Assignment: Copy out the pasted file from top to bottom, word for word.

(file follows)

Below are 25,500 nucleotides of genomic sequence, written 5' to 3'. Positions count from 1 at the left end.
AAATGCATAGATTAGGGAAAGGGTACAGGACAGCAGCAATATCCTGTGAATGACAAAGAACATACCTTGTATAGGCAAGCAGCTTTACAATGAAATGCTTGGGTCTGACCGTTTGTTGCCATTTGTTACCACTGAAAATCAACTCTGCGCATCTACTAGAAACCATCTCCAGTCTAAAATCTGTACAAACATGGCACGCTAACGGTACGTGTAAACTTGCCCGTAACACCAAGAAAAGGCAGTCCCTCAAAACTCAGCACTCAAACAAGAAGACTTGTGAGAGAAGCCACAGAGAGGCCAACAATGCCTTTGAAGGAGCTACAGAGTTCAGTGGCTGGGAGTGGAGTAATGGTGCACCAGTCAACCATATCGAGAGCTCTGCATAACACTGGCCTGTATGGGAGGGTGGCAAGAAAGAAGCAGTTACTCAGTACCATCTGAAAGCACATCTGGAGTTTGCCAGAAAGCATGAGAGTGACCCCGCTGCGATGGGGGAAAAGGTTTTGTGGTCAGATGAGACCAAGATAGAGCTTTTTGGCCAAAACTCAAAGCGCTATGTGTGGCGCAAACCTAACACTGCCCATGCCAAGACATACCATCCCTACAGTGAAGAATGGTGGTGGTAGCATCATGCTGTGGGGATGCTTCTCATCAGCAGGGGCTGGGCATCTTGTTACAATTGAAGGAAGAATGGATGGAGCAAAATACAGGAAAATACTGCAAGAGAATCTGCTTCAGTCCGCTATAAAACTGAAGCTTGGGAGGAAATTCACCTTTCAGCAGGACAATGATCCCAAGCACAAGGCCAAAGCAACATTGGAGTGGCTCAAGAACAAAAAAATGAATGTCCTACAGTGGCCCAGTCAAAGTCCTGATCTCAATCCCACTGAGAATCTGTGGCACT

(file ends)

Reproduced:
Below are 25,500 nucleotides of genomic sequence, written 5' to 3'. Positions count from 1 at the left end.
AAATGCATAGATTAGGGAAAGGGTACAGGACAGCAGCAATATCCTGTGAATGACAAAGAACATACCTTGTATAGGCAAGCAGCTTTACAATGAAATGCTTGGGTCTGACCGTTTGTTGCCATTTGTTACCACTGAAAATCAACTCTGCGCATCTACTAGAAACCATCTCCAGTCTAAAATCTGTACAAACATGGCACGCTAACGGTACGTGTAAACTTGCCCGTAACACCAAGAAAAGGCAGTCCCTCAAAACTCAGCACTCAAACAAGAAGACTTGTGAGAGAAGCCACAGAGAGGCCAACAATGCCTTTGAAGGAGCTACAGAGTTCAGTGGCTGGGAGTGGAGTAATGGTGCACCAGTCAACCATATCGAGAGCTCTGCATAACACTGGCCTGTATGGGAGGGTGGCAAGAAAGAAGCAGTTACTCAGTACCATCTGAAAGCACATCTGGAGTTTGCCAGAAAGCATGAGAGTGACCCCGCTGCGATGGGGGAAAAGGTTTTGTGGTCAGATGAGACCAAGATAGAGCTTTTTGGCCAAAACTCAAAGCGCTATGTGTGGCGCAAACCTAACACTGCCCATGCCAAGACATACCATCCCTACAGTGAAGAATGGTGGTGGTAGCATCATGCTGTGGGGATGCTTCTCATCAGCAGGGGCTGGGCATCTTGTTACAATTGAAGGAAGAATGGATGGAGCAAAATACAGGAAAATACTGCAAGAGAATCTGCTTCAGTCCGCTATAAAACTGAAGCTTGGGAGGAAATTCACCTTTCAGCAGGACAATGATCCCAAGCACAAGGCCAAAGCAACATTGGAGTGGCTCAAGAACAAAAAAATGAATGTCCTACAGTGGCCCAGTCAAAGTCCTGATCTCAATCCCACTGAGAATCTGTGGCACT